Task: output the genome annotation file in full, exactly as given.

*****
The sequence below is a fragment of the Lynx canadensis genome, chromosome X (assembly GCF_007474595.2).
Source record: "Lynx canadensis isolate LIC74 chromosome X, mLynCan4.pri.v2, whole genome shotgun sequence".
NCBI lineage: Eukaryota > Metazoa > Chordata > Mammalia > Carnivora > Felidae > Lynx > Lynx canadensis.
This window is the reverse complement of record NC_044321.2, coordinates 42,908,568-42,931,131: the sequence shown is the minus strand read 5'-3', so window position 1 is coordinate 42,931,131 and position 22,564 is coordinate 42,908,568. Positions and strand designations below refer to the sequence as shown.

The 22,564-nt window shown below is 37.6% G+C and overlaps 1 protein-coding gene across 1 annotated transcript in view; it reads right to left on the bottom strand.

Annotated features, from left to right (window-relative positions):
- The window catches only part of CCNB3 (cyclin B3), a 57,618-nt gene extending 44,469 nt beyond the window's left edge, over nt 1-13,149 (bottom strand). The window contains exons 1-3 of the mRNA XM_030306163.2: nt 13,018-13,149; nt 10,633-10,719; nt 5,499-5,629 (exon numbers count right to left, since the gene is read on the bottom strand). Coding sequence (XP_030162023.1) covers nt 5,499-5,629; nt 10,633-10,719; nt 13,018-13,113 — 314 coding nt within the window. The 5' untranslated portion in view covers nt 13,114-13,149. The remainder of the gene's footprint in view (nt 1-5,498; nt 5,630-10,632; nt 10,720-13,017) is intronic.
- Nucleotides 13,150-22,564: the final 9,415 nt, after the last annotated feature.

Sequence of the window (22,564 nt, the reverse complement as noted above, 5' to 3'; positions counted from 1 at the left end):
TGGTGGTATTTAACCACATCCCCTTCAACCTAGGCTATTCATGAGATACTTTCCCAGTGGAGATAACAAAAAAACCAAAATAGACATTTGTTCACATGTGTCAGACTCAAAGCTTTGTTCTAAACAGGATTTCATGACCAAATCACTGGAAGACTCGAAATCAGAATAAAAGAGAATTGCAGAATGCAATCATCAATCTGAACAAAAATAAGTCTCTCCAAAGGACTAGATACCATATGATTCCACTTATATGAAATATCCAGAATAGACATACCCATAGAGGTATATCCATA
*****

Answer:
The sequence below is a fragment of the Lynx canadensis genome, chromosome X (assembly GCF_007474595.2).
Source record: "Lynx canadensis isolate LIC74 chromosome X, mLynCan4.pri.v2, whole genome shotgun sequence".
NCBI lineage: Eukaryota > Metazoa > Chordata > Mammalia > Carnivora > Felidae > Lynx > Lynx canadensis.
This window is the reverse complement of record NC_044321.2, coordinates 42,908,568-42,931,131: the sequence shown is the minus strand read 5'-3', so window position 1 is coordinate 42,931,131 and position 22,564 is coordinate 42,908,568. Positions and strand designations below refer to the sequence as shown.

The 22,564-nt window shown below is 37.6% G+C and overlaps 1 protein-coding gene across 1 annotated transcript in view; it reads right to left on the bottom strand.

Annotated features, from left to right (window-relative positions):
- The window catches only part of CCNB3 (cyclin B3), a 57,618-nt gene extending 44,469 nt beyond the window's left edge, over nt 1-13,149 (bottom strand). The window contains exons 1-3 of the mRNA XM_030306163.2: nt 13,018-13,149; nt 10,633-10,719; nt 5,499-5,629 (exon numbers count right to left, since the gene is read on the bottom strand). Coding sequence (XP_030162023.1) covers nt 5,499-5,629; nt 10,633-10,719; nt 13,018-13,113 — 314 coding nt within the window. The 5' untranslated portion in view covers nt 13,114-13,149. The remainder of the gene's footprint in view (nt 1-5,498; nt 5,630-10,632; nt 10,720-13,017) is intronic.
- Nucleotides 13,150-22,564: the final 9,415 nt, after the last annotated feature.

Sequence of the window (22,564 nt, the reverse complement as noted above, 5' to 3'; positions counted from 1 at the left end):
TGGTGGTATTTAACCACATCCCCTTCAACCTAGGCTATTCATGAGATACTTTCCCAGTGGAGATAACAAAAAAACCAAAATAGACATTTGTTCACATGTGTCAGACTCAAAGCTTTGTTCTAAACAGGATTTCATGACCAAATCACTGGAAGACTCGAAATCAGAATAAAAGAGAATTGCAGAATGCAATCATCAATCTGAACAAAAATAAGTCTCTCCAAAGGACTAGATACCATATGATTCCACTTATATGAAATATCCAGAATAGACATACCCATAGAGGTATATCCATA